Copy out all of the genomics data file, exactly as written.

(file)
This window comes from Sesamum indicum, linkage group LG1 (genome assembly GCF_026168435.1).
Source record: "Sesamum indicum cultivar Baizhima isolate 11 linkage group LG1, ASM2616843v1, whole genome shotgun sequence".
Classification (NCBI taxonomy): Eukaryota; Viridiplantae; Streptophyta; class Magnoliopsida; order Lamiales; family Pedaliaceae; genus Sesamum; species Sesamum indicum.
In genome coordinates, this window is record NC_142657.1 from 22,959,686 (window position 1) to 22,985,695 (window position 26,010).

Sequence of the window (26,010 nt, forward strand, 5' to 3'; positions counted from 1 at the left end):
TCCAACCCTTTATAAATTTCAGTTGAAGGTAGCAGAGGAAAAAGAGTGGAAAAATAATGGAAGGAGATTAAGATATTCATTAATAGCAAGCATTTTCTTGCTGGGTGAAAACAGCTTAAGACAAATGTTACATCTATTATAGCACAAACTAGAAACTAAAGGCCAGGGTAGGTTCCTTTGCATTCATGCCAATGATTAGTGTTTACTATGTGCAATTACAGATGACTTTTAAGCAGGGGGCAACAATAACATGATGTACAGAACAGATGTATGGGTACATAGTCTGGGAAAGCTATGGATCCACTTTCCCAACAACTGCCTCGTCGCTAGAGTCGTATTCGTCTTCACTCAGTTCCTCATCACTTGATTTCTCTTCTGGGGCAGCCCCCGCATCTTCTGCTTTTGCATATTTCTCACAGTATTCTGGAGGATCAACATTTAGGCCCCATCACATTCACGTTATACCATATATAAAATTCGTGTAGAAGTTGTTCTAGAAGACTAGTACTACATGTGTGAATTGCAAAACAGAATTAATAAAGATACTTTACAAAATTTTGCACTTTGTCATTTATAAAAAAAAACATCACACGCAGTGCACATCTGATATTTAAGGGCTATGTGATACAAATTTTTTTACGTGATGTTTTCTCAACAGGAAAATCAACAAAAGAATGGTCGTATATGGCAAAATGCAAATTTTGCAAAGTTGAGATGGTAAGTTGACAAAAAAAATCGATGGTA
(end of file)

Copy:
This window comes from Sesamum indicum, linkage group LG1 (genome assembly GCF_026168435.1).
Source record: "Sesamum indicum cultivar Baizhima isolate 11 linkage group LG1, ASM2616843v1, whole genome shotgun sequence".
Classification (NCBI taxonomy): Eukaryota; Viridiplantae; Streptophyta; class Magnoliopsida; order Lamiales; family Pedaliaceae; genus Sesamum; species Sesamum indicum.
In genome coordinates, this window is record NC_142657.1 from 22,959,686 (window position 1) to 22,985,695 (window position 26,010).

Sequence of the window (26,010 nt, forward strand, 5' to 3'; positions counted from 1 at the left end):
TCCAACCCTTTATAAATTTCAGTTGAAGGTAGCAGAGGAAAAAGAGTGGAAAAATAATGGAAGGAGATTAAGATATTCATTAATAGCAAGCATTTTCTTGCTGGGTGAAAACAGCTTAAGACAAATGTTACATCTATTATAGCACAAACTAGAAACTAAAGGCCAGGGTAGGTTCCTTTGCATTCATGCCAATGATTAGTGTTTACTATGTGCAATTACAGATGACTTTTAAGCAGGGGGCAACAATAACATGATGTACAGAACAGATGTATGGGTACATAGTCTGGGAAAGCTATGGATCCACTTTCCCAACAACTGCCTCGTCGCTAGAGTCGTATTCGTCTTCACTCAGTTCCTCATCACTTGATTTCTCTTCTGGGGCAGCCCCCGCATCTTCTGCTTTTGCATATTTCTCACAGTATTCTGGAGGATCAACATTTAGGCCCCATCACATTCACGTTATACCATATATAAAATTCGTGTAGAAGTTGTTCTAGAAGACTAGTACTACATGTGTGAATTGCAAAACAGAATTAATAAAGATACTTTACAAAATTTTGCACTTTGTCATTTATAAAAAAAAACATCACACGCAGTGCACATCTGATATTTAAGGGCTATGTGATACAAATTTTTTTACGTGATGTTTTCTCAACAGGAAAATCAACAAAAGAATGGTCGTATATGGCAAAATGCAAATTTTGCAAAGTTGAGATGGTAAGTTGACAAAAAAAATCGATGGTA